Okay, so I wanted to put off writing this post until after I had seen the movie. Part of this I must credit to my laziness (which I’m sure is evident from my lack of posts) and the other part is my belief that a soundtrack can be really amazing just as a musical compilation, but if it doesn’t fit in the context of the movie, well then it kind of defeats the purpose.
So, if you know me, you know that New Moon’s opening date has been marked on my calendar pretty much since the date was announced. And while I have a lot of thoughts on the movie (verses the book), some bad and some good, I will try to stay focused on the soundtrack and keep my extreme fandom to a minimum.
Those who’ve read this blog at all will know that I was chomping at the bits for this soundtrack if for nothing else but the contributions of some seriously bad ass musicians, the likes of which include Bon Iver (with St Vincent!!!), The Killers, Thom Yorke (of Radiohead), Grizzly Bear and Death Cab. The lineup read like a follow-up to the oh-so-brilliant Dark Was the Night album which was released earlier this year and has yet to be taken out of constant rotation. But enough of that plug…
The immediate stand out in this album for me was the Grizzly Bear track “Slow Life” which features the talented Victoria LeGrand on vocals. It’s moody and lovely, and lyrically fits the storyline without slipping into the realm of cheesiness.
Bon Iver’s “Roslyn” and Thom Yorke’s “Hearing Damage,” while both highly anticipated, could only be described as mediocre upon my first few listens. I have the exact opposite opinion now. In fact, I now consider “Roslyn” the best song on the entire album. Part of that is due to repeated listening, but it’s mostly due to their placement within the film. The Bon Iver track fits beautifully into the melancholy of Bella’s life without Edward, and the Thom Yorke track provides an amazing backdrop to arguably the best sequence of the film where the wolves seek out Victoria and Bella decides to make the leap. I still get chills a little thinking about those few shining minutes of the movie.
A few other standouts on this soundtrack are Eskimo Joe’s “Thunderclap” which sounds like a fist pumping 80’s power ballad (uhh-mazing!) and Lykke Li’s “Possibility” which was used during Bella’s time lapse after Edward leaves. And “The Violet Hour” by Sea Wolf couldn’t be more catchy and fun.
The most bittersweet part of this soundtrack has to be the instrumental song “New Moon (the Meadow).” I say bittersweet because it is exactly what “Bella’s Lullaby” should have been: soft, sweet and a little heartbreaking. And when you listen to this piano solo compared to Catherine Hardwicke’s clumsy choice for the lullaby, it makes you wish someone would just go back and redo the first movie just to include this song.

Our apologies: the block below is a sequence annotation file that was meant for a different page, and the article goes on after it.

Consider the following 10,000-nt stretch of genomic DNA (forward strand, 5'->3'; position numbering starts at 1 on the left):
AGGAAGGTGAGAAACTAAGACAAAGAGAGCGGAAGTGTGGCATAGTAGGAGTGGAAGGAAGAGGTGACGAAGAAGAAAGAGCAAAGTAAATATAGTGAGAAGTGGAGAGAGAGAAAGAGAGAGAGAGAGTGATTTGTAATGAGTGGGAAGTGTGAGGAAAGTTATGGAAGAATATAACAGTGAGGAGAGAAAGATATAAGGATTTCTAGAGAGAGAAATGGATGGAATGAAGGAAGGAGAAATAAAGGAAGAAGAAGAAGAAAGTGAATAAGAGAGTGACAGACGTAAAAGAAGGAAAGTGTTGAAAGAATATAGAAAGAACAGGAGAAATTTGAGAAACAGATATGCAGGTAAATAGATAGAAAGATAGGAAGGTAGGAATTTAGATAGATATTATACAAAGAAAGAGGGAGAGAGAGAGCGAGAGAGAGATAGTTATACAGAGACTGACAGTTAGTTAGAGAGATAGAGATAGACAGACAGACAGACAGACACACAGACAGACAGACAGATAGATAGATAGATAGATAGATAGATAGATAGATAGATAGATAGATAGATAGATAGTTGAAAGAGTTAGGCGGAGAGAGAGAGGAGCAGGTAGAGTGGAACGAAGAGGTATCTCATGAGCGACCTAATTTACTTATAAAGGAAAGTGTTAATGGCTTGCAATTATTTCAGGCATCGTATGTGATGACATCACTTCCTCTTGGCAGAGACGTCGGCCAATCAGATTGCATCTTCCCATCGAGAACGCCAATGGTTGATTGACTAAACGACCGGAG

My biggest disappointment with this album is the Death Cab for Cutie song “Meet Me on the Equinox.” It’s not that it is a bad song, it’s just not as good as the rest of their stuff.
There’s been a lot of talk about this album being a failure in terms of how it compares to sales of the Twilight Soundtrack. This doesn’t surprise me at all. There were huge marketing/public relations efforts saturating the production of the first film of the franchise, aimed at making these sweet and charming novels into emo-loving Hot Topics driven melodramas. And the Twilight soundtrack was a huge part of that push. The idea behind it, of course, was to hock as many Twilight branded products as possible and maximize profitability. Not a bad plan from a marketing perspective. But as a fan, it’s heartbreaking. What does underwear, lip gloss and perfume have to do with this story?
But then that is my whole complaint with the first movie and soundtrack. Bella and Edward weren’t cutters who donned star printed black hoodies and nose rings. In fact, Bella was very understated and demur preferring t-shirts and jeans over anything trendy, and Edward was a fan of classical music, for goodness sake! That just doesn’t scream Linkin Park and black lipstick to me, but I have strayed from the topic again…
No, the only thing that has surprised me about this soundtrack is the fact that someone at Summit had enough sand to compile an album that uses fairly popular bands to draw attention while still staying true to the mood of the book. It’s a melancholy book, but it’s not angsty and doesn’t require the gimmicks of the first soundtrack. This album doesn’t feel forced at all, but instead compliments the movie wonderfully. I wager that even the most anti-Twilight people who appreciate music couldn’t help but fall in love with this album.